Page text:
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# Sets: Definition, Elements and Notation of Sets

In day-to-day life, we often discuss the collection of objects of a specific kind, like, collection of coins, collection of books, players of a cricket team, etc.

So, can we say that this is a collection of good cricket players or a set of good cricket players? The answer will vary from person to person. Hence this is not a well defined collection.

Similarly, we come across some collections in mathematics as well. For example: collection of irrational numbers, lines, composite numbers, etc. Let’s understand when we can call a collection of things a set.

• Definition of Set
• Elements of a set
• Notation of Sets
• Cardinality of a Set
• Practice Problems
• FAQs

## Definition of Set

A set is a  well-defined collection of elements or objects. A set is always denoted by a capital letter. Some examples of sets:

• R: Set of all real numbers
• N:  Set of all natural numbers
• The collection of all states of India

Note: A collection of good students is not a set as the term “good” is vague i.e. not well defined.

## Elements of a Set

The objects in a set are called its members/elements. Elements can be present in any order and in general, we won't repeat elements in a set.

If a is an element of set A then we write a  A and is read as “a belongs to A”.

If a is not an element of set ‘A’ then we write a   A and is read as “a does not belong to A”.

## Notation of Sets

A set is represented within curly braces { }. There are two common ways of representing the set:

• Roster or Tabular Notation

In Roster form, all the elements of a set are listed, separated by commas and enclosed within braces.

Example: A= the set of even natural numbers will be represented in Roster/Tabular form as  A = {2,4,6,8,....}

• Set Builder Notation

In the set-builder form, property or properties which are satisfied by all the members of the set are listed. We write, {x:x satisties property P}, which is read as “ set of all those such that (represented by | or :) , each x has property P

Example: A= The set of even natural numbers will be represented in set builder form as  $A=\left\{x:x=2n,n\in N\right\}$

## Cardinality of a Set

The number of elements present in a given set is known as the cardinality or order of that set.The order/cardinality can be finite or infinite depending on the number of elements present in the set. The cardinality of a given set A is denoted by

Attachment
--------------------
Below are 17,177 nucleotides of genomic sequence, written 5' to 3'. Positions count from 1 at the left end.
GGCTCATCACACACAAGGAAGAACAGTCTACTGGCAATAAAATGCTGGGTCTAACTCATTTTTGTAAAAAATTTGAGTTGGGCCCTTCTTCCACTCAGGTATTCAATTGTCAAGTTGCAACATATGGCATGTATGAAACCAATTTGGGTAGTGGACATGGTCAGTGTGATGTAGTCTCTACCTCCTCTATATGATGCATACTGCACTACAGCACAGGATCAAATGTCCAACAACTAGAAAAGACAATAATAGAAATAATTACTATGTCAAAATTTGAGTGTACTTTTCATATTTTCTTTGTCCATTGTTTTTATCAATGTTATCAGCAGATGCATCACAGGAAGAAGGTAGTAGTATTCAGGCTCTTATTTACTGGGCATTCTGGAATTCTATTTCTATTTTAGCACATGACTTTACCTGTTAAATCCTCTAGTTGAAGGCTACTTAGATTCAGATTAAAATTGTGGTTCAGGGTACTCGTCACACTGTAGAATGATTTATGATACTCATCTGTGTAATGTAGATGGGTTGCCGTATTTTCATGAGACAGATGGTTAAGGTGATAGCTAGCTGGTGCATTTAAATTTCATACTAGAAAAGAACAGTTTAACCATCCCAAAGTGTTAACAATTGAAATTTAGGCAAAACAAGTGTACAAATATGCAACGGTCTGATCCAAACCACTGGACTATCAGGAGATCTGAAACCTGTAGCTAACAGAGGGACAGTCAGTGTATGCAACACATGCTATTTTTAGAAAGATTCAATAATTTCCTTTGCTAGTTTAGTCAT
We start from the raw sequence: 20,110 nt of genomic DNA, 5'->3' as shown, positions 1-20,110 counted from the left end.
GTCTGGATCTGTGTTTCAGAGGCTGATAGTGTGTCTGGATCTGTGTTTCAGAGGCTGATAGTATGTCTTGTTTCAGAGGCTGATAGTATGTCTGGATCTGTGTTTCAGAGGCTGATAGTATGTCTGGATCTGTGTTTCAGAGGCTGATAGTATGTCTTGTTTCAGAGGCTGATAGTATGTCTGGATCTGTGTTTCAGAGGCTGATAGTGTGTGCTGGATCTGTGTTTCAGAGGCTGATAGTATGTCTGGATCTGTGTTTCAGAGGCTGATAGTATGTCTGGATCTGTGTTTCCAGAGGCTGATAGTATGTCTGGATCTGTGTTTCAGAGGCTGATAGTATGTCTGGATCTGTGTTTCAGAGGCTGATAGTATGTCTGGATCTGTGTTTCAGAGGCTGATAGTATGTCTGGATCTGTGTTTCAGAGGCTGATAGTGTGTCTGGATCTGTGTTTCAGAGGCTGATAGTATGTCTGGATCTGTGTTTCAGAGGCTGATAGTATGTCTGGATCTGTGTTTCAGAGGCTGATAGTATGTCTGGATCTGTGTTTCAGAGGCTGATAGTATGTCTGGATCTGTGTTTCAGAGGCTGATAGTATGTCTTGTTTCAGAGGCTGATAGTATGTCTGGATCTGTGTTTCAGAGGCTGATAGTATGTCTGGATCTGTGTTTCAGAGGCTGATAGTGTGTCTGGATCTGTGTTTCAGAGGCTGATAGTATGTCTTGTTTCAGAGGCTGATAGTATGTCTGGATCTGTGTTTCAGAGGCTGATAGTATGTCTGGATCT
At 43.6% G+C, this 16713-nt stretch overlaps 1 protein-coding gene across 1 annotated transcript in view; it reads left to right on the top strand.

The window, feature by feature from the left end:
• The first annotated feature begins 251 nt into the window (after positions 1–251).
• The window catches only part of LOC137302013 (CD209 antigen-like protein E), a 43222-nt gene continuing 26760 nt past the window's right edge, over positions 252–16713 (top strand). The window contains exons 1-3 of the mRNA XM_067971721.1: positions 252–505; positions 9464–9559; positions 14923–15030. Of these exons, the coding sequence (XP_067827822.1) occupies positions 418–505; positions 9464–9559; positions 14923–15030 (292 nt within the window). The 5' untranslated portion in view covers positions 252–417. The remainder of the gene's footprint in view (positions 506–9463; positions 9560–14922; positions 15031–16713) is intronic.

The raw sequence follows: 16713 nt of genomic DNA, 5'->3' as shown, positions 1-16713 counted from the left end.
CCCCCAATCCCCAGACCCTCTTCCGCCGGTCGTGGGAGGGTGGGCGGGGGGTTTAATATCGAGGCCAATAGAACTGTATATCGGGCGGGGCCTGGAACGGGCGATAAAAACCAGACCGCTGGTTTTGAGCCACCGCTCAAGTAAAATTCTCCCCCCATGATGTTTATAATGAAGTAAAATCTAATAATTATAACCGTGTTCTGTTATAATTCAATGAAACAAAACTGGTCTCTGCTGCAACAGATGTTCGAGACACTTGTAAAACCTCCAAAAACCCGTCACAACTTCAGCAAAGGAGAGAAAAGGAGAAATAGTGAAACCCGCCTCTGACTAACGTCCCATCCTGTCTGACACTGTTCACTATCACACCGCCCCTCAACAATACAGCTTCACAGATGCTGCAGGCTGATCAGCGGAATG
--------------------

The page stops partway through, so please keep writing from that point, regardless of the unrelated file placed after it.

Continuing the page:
Example: Let a set A= {1,2,3,4} then cardinality or order of set A is n(A) = 4.

## Practice Problems of Sets

Example : Write the set $setD=t|{t}^{3}=t,t\in R$ in the roster form.

Here, $setD=t|{t}^{3}=t,t\in R$

Now, $setD=t|{t}^{3}=t,t\in R$

Hence, the roster form is  $D=\left\{-1,0,1\right\}$

Example : If Y={1,2,3,....10} and a represents any element of Y, write the set containing all the elements satisfying the condition, . Also state the cardinality of the obtained set.

Here,Y={1,2,3,....10} and aY

Since

Hence, the required set is {4,5,6,7,8,9,10} & since the required set contains seven elements,

Therefore, n(A) = 7

Example : Let A be the set of all real numbers between 4 and 5, including 4 but not 5. Describe A in set builder notation, using the variable name as x.

In the set builder form, we could write

Example : Let $B=2m+5n|m,n\in N.$. Is 10∈ B? Is 13 ∈ B? Explain.

For different values of mand n, we can see B={7, 9, 11, 12,13, 14, 15, 16 ...}. From this list we can say that 10 ∉ B, as no natural numbers mand n, satisfies  2m+5n=10. However,

13 ∈ B, as for m=4and n=1, 2m+5n= 13

Example : Describe sets A and Bin roster form, where

A={n : nZ and n2≤4}and B={x : xR and x2-3x+2=0}

## FAQs of Sets

Question 1. Can the cardinality of a set be equal to zero?

Answer: If the set is empty i.e. it contains no elements then the cardinality of that set is zero.

Question 2. Can we represent sets using diagrams?

Question 3. Can small letters be used to represent a set?

Answer: A set is always represented by a capital letter while its elements are written in small letters

## NCERT Class 11 Maths Chapters

 Sets Relations and Functions Triginometric Functions Mathematical Induction Numbers and Quadriatic Equations Linear Inequalities Premutations and Combinations Binomial Theorem Sequence and Series Straight Lines Conic Sections 3 D Geometry Limits and Derivatives Mathematical Reasoning Statistics Probability
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